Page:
Beck recorded this with Jimmy Page, John Paul Jones, Keith Moon and Nicky Hopkins during a single-day recording session in 1966. They planned to record a whole album, but contractual obligations prevented them from recording together again, and this was the only song from that session that was released. This Beck/Page/Jones/Moon/Hopkins combination had the makings of a supergroup, and it nearly happened, but they couldn't find a suitable lead singer, failing to pry Steve Marriott away from Small Faces. Page and Jones then formed Led Zeppelin.
In a 1977 interview with Guitar Player magazine, Jimmy Page said: "On the 'Beck's Bolero' thing I was working with that, the track was done, and then the producer just disappeared. He was never seen again; he simply didn't come back. Napier-Bell, he just sort of left me and Jeff to it. Jeff was playing and I was in the box (recording booth). And even though he says he wrote it, I wrote it. I'm playing the electric 12-string on it. Beck's doing the slide bits, and I'm basically playing around the chords. The idea was built around (classical composer) Maurice Ravel's 'Bolero.' It's got a lot of drama to it; it came off right. It was a good lineup too, with Keith Moon, and everything."
Robert Silva from Vacaville CaI was wondering in Bolero video the woman that was dancing inside the home who and what is her name? Always love this song
Roy from SloughWhen I first bought "Bolero" as a single it had a short piece of backwards guitar right at the end. Later copies did away with this ending WHY! IT sounded brilliant. Do any of the albums its been featured on contain this addition?
Bob from Southfield, MiThe SRC, a sixties group out of Ann Arbor, MI combined this song with a rock and roll version of "The Hall of the Mountain King" a year after Beck's. This version was a popular staple of "Underground FM Radio" in the Detroit area.
Hsimpson220@yahoo.co from Mericka, Mdalthough Page wrote/ played the softer rythm chords, Beck wrote and played the leads on the track.
Hsimpson220@yahoo.co from Mericka, Mdthe heavy riffs are Jeff Beck's signature playing, influential on Jimmy Page and numerous other rock groups to follow.
Jonathan from TorontoThat would have been cool if they actually did make a whole album, but if they did end up forming a band, led zeppelin may have never existed.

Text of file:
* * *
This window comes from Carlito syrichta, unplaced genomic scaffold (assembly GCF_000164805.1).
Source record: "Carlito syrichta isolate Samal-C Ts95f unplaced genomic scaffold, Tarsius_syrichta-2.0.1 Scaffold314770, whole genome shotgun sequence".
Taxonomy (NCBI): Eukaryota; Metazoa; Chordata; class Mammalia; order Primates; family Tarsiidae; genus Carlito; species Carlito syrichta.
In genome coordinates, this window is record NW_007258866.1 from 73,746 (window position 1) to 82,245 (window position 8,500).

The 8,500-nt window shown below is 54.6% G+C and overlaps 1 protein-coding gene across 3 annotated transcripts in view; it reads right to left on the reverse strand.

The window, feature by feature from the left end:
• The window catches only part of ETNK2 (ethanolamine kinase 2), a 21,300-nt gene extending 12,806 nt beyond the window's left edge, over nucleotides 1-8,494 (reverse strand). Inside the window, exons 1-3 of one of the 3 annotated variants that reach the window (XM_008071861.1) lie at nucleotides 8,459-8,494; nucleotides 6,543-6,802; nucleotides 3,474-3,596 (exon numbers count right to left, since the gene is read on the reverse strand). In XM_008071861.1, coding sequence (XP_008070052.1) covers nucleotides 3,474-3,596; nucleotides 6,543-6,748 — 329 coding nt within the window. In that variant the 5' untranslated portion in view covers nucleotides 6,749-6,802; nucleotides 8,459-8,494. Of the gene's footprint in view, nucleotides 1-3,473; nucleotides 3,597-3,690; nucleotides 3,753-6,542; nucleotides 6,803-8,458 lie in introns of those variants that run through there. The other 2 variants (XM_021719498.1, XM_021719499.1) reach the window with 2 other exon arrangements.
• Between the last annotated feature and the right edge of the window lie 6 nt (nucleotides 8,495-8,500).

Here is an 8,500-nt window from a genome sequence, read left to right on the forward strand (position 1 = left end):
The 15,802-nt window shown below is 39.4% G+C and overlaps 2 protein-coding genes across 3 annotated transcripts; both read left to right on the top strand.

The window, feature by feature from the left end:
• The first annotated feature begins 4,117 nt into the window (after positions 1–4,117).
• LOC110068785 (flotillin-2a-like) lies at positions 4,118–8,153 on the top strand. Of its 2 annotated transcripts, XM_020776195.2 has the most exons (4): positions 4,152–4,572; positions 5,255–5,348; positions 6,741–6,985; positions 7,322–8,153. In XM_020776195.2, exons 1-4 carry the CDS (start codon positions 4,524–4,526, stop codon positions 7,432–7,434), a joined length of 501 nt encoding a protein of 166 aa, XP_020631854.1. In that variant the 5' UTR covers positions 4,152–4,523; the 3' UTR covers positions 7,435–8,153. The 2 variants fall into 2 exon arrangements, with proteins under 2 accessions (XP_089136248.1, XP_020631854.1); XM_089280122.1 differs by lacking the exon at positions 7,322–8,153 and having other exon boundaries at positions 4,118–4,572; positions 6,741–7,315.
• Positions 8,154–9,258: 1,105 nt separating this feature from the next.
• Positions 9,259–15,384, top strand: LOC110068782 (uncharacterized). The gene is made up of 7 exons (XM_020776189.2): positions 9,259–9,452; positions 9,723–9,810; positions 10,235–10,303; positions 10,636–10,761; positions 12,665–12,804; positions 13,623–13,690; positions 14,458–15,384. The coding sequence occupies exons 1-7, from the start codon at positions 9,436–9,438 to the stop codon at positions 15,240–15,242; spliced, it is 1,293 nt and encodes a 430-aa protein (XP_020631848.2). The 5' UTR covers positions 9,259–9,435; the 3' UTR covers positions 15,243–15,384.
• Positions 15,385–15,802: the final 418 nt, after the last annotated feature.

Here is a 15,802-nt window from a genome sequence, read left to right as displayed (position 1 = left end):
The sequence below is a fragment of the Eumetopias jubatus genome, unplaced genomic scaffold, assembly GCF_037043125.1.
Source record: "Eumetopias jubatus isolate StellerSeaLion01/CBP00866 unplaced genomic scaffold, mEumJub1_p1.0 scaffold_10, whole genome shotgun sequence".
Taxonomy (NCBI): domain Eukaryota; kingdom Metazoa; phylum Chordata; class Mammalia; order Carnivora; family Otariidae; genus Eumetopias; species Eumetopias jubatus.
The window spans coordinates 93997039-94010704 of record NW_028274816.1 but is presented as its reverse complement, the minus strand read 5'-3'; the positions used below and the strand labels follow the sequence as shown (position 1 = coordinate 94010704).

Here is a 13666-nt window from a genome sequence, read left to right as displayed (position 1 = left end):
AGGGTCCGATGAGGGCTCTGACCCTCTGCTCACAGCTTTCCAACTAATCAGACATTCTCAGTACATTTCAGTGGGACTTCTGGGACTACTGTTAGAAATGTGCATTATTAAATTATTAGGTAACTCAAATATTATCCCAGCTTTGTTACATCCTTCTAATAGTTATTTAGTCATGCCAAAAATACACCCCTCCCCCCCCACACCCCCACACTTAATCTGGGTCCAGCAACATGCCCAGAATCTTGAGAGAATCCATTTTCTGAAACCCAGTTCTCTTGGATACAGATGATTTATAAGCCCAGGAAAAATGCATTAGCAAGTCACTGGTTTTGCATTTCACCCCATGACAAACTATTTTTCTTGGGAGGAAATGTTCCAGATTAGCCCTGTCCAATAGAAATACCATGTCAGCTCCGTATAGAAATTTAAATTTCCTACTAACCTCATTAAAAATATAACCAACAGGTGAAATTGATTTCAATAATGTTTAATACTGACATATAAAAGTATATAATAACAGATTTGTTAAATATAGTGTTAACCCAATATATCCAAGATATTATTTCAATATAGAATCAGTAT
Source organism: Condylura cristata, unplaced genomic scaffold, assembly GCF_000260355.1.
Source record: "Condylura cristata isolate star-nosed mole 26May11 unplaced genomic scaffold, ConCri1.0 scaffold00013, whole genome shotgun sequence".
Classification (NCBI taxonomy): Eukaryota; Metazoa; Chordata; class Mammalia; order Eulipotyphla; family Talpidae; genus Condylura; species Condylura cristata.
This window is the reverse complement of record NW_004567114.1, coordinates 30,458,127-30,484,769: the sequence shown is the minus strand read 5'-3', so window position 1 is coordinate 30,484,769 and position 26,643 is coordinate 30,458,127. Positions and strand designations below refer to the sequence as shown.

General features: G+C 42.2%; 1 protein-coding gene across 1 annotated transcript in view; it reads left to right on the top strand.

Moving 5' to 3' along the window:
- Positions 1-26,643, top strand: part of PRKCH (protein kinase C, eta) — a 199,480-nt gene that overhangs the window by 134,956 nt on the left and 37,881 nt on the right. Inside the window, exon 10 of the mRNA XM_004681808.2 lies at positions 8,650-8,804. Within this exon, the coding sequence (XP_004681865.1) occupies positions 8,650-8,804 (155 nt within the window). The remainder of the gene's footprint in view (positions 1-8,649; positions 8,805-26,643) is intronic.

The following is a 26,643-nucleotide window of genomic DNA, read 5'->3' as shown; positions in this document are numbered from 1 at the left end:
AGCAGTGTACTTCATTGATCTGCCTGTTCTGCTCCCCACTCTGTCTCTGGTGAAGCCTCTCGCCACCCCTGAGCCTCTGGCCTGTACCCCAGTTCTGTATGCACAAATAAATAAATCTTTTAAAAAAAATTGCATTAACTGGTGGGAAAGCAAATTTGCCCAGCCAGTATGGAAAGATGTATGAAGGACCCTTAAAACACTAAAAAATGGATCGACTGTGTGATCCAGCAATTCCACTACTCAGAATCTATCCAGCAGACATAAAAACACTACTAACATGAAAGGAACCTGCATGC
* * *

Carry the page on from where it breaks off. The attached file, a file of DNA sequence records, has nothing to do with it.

Kevin from Cincinnati, OhThe James Gang did a song called the Bomber and Bolero was included in this tune,whoever had the rights to Bolero made them leave it out so they had to re-issue the album minus the Bolero part.The album is called ,The James Gang Rides Again.
Steve from La, Camoon screams, and knocks over drum mic. from that point on, you can no longer hear drums, just cymbals.
Danny from Tallahassee, FlThe heavy riff is Jimmy Page its similar to the types of riffs he used alot during led zeppelin's first album. He often would throw pieces of this into longer live vesions of dazed and confused.
Jonas from Utrecht, NetherlandsAt one point during the song, Moon whacks a very expensive microphone and from then on you hear a little bit less from the crash cymbals.
Mason from Greenville, NcI like the song, but I wish it was longer, like the original "Bolero" piece. Beck's such a great guitar player, it'd be cool to hear him do a 10 minute version of this.
Rob from London, EnglandThe heavy riff after the scream in this song is a) surely one of the earliest heavy metal riffs and b) very similar to the main riff in Radiohead's Paranoid Android. I don't know if Radiohead were influenced by this song, but it does go to show the likes of Beck were producing music way ahead of their time in the late sixties.
Logan from Abilene, TxThis was an arrangement of Ravel's "Bolero" by Jimmy Page, and the scream heard right before the change was by accident. Moon knocked over something and screamed, and they liked it enough to leave it in the final take.